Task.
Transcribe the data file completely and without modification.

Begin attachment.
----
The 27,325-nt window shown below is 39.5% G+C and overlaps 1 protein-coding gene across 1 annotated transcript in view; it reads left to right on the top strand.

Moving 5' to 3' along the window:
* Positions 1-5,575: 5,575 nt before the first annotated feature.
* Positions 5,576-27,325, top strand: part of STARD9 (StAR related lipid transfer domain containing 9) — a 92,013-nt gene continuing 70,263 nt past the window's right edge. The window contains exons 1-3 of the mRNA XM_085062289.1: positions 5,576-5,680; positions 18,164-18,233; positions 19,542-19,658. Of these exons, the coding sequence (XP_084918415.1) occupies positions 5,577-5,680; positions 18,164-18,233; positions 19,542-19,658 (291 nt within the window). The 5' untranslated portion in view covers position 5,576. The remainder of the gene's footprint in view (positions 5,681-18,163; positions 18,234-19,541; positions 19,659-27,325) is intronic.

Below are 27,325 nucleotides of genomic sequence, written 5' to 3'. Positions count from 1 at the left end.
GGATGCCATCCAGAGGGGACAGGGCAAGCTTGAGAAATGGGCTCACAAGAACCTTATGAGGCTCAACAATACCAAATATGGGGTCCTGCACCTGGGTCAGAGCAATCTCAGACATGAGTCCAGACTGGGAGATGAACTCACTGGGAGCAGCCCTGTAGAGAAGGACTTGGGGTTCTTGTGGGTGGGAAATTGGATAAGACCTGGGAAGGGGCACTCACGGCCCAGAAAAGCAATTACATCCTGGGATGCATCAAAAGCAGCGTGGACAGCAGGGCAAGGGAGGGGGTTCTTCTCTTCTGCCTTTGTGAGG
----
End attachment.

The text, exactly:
The 27,325-nt window shown below is 39.5% G+C and overlaps 1 protein-coding gene across 1 annotated transcript in view; it reads left to right on the top strand.

Moving 5' to 3' along the window:
* Positions 1-5,575: 5,575 nt before the first annotated feature.
* Positions 5,576-27,325, top strand: part of STARD9 (StAR related lipid transfer domain containing 9) — a 92,013-nt gene continuing 70,263 nt past the window's right edge. The window contains exons 1-3 of the mRNA XM_085062289.1: positions 5,576-5,680; positions 18,164-18,233; positions 19,542-19,658. Of these exons, the coding sequence (XP_084918415.1) occupies positions 5,577-5,680; positions 18,164-18,233; positions 19,542-19,658 (291 nt within the window). The 5' untranslated portion in view covers position 5,576. The remainder of the gene's footprint in view (positions 5,681-18,163; positions 18,234-19,541; positions 19,659-27,325) is intronic.

Below are 27,325 nucleotides of genomic sequence, written 5' to 3'. Positions count from 1 at the left end.
GGATGCCATCCAGAGGGGACAGGGCAAGCTTGAGAAATGGGCTCACAAGAACCTTATGAGGCTCAACAATACCAAATATGGGGTCCTGCACCTGGGTCAGAGCAATCTCAGACATGAGTCCAGACTGGGAGATGAACTCACTGGGAGCAGCCCTGTAGAGAAGGACTTGGGGTTCTTGTGGGTGGGAAATTGGATAAGACCTGGGAAGGGGCACTCACGGCCCAGAAAAGCAATTACATCCTGGGATGCATCAAAAGCAGCGTGGACAGCAGGGCAAGGGAGGGGGTTCTTCTCTTCTGCCTTTGTGAGG